Listen. Tune into the things they say and questions they ask “in the wild.”
Social media is the greatest market research tool ever. See, though traditional research tactics such as focus groups and reader surveys, may uncover useful insights, they’re simply not natural. They’re forced. They’re often multiple choice.
When you make the rounds online you can click your way into the minds of your audience, understand their hot buttons, and gather what pleasures and pains them. Every social media your audience is active on is a research goldmine, as are forums, Q&A sites, blog comment streams, LinkedIn groups, and Amazon reviews.
Building a subscriber base on your owned properties (e.g. your blog) is critical. What are your favorite tips to growing your subscriber base?
Guest blogging. My answer may sound ironic because it focuses first on other brands’ properties. Hang with me.
For 4+ years, I’ve networked with the leaders in online marketing and content marketers I most admire and offered to write for their blogs. (Yes, I wish I started sooner.) It’s been a key to the growth of my subscriber base and growth in every way. The days (and weeks that follow) one of my posts appears on a site like Content Marketing Institute or one of the many blogs I write for, traffic to my blog skyrockets as do email opt-ins.
What’s your favorite content marketing hack and how does it help you? (i.e., productivity booster, tools, time-saver, budget saver, etc.)
Hacks are mythical. Content marketing is just plain hard work.
That said, one can maximize his or her mileage by understanding the fine art of repurposing. The ultimate productivity booster is digging into something truly relevant and helpful, doing the work it takes to create something epic, but subsequently, applying what you learned and are able to share, in a great variety of forms to appeal to more people across a wider variety of media.
What is your favorite Google Analytics tip that would help other content marketers do something with the data (not simply report on it)?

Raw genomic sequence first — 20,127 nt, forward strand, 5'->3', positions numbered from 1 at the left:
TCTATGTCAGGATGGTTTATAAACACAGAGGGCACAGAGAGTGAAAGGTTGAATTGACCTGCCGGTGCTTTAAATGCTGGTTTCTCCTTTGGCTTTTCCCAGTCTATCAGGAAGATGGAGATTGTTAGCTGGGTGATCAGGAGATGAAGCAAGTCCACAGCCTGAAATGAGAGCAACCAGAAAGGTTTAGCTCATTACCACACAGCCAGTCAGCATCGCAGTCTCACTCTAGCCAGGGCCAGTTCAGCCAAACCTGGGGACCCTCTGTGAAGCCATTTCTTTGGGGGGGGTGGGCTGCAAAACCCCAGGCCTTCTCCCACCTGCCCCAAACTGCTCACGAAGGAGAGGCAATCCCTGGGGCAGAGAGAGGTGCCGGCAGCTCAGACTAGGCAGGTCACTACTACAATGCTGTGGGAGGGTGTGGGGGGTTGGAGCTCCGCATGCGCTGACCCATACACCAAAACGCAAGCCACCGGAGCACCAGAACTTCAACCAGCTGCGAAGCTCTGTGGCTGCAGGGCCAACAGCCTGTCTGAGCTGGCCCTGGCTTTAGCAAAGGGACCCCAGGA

Uncover what works based on meaningful measures such as page views, time-on-page and conversion and create more of it. More may mean more content on that topic, more of the form or style, more from the actual content creator, and so on. Essentially, what I’m saying is double down on your winners.
What trends do you foresee influencing content creation?
First, I see marketers, particularly those that have been at it longer, increasing their appreciation for content creation sources outside of the marketing department.
Clearly, we’ve dialed-back the hard sell of yesteryear, but this doesn’t change the reality that customers trust their peers more than brands. Marketers will continue drawing content from more partial constituents: influencers, partners, employees outside of marketing, and above all, customers.
I also see the fun factor growing in a big way. The expected content faire such as how-to’s, customer stories and research findings will not, and should not disappear. However, the fun and interactive stuff will continue to rise…
Quizzes, games, contests get people excited. I think in certain niches the straight and narrow may work, but in the mainstream battle for attention, you need to amp up the fun if you want to create… I guess I have to say it: buzz.